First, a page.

Mercedes boss Ross Brawn confirmed on Friday that he made the decision for his team to be part of a controversial Pirelli tyre test in Spain which is being investigated as a possible breach of the sport’s rules.
But Brawn reaffirmed his belief that the team had done nothing wrong and is confident that Mercedes will be cleared of any wrongdoing when it goes before the International Automobile Federation (FIA) tribunal.
“I think there’s been some rumours before and nothing’s happened,” Brawn told a news conference after the first day of practice for Sunday’s Canadian Grand Prix.
“I think we should say; “let’s wait and see what the tribunal find”, and then we can take it from there. It was my decision to do the test so that’s a fact.”
Brawn also shot back at suggestions the tests were conducted secretly.
“It was a private test,” he said. “It wasn’t a secret test. Anyone who believes you can go to Barcelona and do three days of testing, or 1 000 kilometres of testing, and not have anyone [else] become aware, is very naive.”
“Sporting integrity is very, very important to us, very important to Mercedes. And, I think when the facts become apparent, people can make a better judgment of the situation,” added the team boss.
While Brawn defended himself at a packed news conference, Pirelli boss Paul Hembery, who was also scheduled to appear at the conference, pulled out after legal advice.
“We’re going to a tribunal,” he explained to reporters. “If ever you’re going to a tribunal any lawyer will tell you at that point you have a formal process to follow, which we’re happy to follow.”
Under Formula 1 rules, teams are not allowed to conduct any tests outside of regular race weekends, because it would give them an unfair advantage over their rivals.
But both Mercedes and Pirelli, the sole tyre supplier to the 11 teams in the championship, insist that it was a Pirelli test that Mercedes got no benefit from being a part of.
“I wouldn’t say it is very pleasant at the moment but again I am comfortable and confident that once when we get to the tribunal the facts will become apparent and people can make a better judgment,” said Brawn.
“I think we would not have done the Pirelli test unless we believed we could do the Pirelli test. When we get to the tribunal you will have your answers.”
Christian Horner, principal of the Red Bull team that is one of two teams that launched a formal protest against Mercedes, revealed that he was also approached by Pirelli to do a similar test but he turned down the offer.
“Obviously, Pirelli have asked several teams to test, ourselves included, but we have declined to do so as we felt it wasn’t in line with the regulations, certainly with the current car,” Horner said.
“The important thing is that there needs to be absolute clarity in what you can do and what you can’t do, what is testing and what isn’t testing and I think that that is more crucial than anything to be fully resolved.”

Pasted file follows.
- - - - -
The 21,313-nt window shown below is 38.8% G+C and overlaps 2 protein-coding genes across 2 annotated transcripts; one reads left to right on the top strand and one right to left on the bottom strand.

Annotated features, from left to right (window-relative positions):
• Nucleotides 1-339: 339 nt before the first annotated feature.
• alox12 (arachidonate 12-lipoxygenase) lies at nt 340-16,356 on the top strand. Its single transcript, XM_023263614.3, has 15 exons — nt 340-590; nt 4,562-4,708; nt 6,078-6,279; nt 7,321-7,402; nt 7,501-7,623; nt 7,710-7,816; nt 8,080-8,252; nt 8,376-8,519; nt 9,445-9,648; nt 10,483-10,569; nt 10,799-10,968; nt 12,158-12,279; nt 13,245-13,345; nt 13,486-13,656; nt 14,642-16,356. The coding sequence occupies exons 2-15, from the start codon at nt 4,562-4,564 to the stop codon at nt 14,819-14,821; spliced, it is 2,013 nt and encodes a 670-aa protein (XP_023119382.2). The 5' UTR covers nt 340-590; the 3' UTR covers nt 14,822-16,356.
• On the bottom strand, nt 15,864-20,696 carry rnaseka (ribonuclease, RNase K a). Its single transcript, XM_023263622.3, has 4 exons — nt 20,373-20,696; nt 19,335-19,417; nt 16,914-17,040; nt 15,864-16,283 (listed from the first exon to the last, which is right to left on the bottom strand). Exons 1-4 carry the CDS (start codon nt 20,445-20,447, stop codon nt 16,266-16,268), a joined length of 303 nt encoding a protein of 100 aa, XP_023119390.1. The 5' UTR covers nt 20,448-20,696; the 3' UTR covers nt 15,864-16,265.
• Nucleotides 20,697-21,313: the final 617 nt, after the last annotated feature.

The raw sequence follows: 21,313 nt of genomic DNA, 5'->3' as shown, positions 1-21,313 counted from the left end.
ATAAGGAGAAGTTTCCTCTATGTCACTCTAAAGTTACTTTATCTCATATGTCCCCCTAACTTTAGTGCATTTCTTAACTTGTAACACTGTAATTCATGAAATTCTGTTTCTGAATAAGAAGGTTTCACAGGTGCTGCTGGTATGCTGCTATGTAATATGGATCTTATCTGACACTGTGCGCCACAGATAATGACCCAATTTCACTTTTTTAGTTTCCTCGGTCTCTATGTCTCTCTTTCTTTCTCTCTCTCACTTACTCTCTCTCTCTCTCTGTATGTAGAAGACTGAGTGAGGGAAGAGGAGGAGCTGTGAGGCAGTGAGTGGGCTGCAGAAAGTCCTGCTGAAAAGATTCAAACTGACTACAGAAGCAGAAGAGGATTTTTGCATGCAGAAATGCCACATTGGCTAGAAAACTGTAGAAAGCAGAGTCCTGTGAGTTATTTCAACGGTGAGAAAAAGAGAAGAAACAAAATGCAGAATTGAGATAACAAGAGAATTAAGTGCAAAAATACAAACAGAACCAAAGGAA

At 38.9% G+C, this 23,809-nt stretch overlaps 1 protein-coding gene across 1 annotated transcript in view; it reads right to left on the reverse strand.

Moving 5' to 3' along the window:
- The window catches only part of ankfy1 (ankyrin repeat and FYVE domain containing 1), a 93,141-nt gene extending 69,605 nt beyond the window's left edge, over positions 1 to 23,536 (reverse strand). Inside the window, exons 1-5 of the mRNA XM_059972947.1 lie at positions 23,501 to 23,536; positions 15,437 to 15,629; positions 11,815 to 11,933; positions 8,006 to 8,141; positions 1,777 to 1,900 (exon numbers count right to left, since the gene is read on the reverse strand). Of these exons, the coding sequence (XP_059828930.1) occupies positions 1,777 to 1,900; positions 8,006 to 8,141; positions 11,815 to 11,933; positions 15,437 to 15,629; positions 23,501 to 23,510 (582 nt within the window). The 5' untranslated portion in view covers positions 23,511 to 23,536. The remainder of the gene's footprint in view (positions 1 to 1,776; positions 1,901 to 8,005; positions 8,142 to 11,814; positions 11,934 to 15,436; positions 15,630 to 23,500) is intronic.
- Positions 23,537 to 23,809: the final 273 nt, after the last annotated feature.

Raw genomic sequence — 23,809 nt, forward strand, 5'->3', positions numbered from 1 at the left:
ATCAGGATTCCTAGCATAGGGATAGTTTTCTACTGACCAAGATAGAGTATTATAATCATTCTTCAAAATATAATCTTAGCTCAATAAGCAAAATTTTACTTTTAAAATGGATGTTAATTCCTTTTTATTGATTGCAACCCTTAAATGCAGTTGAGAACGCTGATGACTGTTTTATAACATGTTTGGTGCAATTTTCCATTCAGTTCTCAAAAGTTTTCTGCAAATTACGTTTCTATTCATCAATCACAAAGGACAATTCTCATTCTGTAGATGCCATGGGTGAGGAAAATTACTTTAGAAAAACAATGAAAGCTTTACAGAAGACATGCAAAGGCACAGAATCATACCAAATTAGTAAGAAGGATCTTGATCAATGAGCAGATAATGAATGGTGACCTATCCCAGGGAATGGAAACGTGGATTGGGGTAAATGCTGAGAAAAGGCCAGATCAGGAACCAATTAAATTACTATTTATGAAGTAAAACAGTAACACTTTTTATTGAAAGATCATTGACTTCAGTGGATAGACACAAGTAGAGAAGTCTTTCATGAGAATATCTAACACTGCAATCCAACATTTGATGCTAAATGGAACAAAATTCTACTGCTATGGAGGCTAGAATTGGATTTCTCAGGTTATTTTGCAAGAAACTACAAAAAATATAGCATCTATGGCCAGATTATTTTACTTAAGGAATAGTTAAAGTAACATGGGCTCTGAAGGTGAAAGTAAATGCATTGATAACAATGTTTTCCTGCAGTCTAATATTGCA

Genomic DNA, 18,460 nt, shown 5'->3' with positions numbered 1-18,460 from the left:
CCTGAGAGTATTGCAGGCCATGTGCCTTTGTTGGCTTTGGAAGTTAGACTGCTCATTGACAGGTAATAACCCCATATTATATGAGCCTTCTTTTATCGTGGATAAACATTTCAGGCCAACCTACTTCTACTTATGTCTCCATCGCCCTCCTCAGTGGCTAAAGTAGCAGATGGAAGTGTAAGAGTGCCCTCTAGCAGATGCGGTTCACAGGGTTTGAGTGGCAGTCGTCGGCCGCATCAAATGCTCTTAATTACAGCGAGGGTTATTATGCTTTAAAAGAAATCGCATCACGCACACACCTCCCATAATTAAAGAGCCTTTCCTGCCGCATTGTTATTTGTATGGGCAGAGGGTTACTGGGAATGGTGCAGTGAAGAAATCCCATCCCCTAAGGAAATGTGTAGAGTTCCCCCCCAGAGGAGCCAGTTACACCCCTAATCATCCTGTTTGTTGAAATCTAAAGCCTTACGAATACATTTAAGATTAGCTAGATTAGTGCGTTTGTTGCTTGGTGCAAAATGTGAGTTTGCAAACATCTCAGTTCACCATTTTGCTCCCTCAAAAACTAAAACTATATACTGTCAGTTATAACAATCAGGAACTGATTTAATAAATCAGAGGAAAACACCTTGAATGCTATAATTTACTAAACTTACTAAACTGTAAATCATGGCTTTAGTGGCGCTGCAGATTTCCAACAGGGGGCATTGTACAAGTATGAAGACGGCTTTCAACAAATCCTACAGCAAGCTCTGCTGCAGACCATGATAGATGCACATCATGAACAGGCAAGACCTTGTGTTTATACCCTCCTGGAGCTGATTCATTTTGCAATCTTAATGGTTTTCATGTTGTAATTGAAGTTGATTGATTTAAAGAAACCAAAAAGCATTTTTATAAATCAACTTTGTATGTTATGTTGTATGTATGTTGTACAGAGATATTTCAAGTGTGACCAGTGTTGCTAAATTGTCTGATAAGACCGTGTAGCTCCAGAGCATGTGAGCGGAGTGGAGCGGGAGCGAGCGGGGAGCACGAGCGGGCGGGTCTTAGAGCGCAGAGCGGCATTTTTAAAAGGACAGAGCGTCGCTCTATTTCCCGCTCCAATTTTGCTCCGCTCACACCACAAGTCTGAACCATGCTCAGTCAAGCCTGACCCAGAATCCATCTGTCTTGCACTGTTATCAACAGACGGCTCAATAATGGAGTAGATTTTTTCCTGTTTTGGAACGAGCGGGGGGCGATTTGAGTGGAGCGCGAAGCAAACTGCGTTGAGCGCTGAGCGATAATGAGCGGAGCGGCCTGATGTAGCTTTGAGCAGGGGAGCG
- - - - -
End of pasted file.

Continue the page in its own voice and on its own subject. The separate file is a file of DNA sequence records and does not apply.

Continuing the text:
Horner, speaking at the same conference as Brawn, disputed Brawn’s insistence that Mercedes did not benefit from being part of the test.
“With the amount of technology and with the amount of date analysis there is, you’re always learning.” Horner said.
“So of course, even if you are testing a component for another supplier you are learning.
“Formula one has moved an awfully long way over the last few years to ensure fairness and equality to all of the entrants and I think if a team does carry out an extra 1000 km with a current car then you are going to learn something.”
The FIA announced on Wednesday that it would carry out a full enquiry into the three-day test, in which Mercedes used their current race car and their race drivers, Britain’s 2008 world champion Hamilton and Germany’s Nico Rosberg.
Ferrari conducted a similar 1 000 km test at the same Barcelona circuit in April but were cleared of any wrongdoing because they used an old car, which did not contravene the regulations.
No time was set for the tribunal, which could impose stiff sanctions against Mercedes if they are found to have acted illegally.
Mercedes will have at least 15 days to submit their own observations once they have been notified of charges.
The prosecuting body then has a further 15 days to respond, with another 15 days elapsing before any hearing, although the tribunal president can reduce or extend the time limits.
Already under fire for their quick-wearing 2013 tyres, Pirelli have been pressing to be allowed to test with more up-to-date cars to that they can prepare for the significant challenge of a new V6 turbo engine next year.
The Italian company has yet to agree a contract with the FIA for 2014, however, which has added to their frustration. (Reuters)
Subbed by AJN.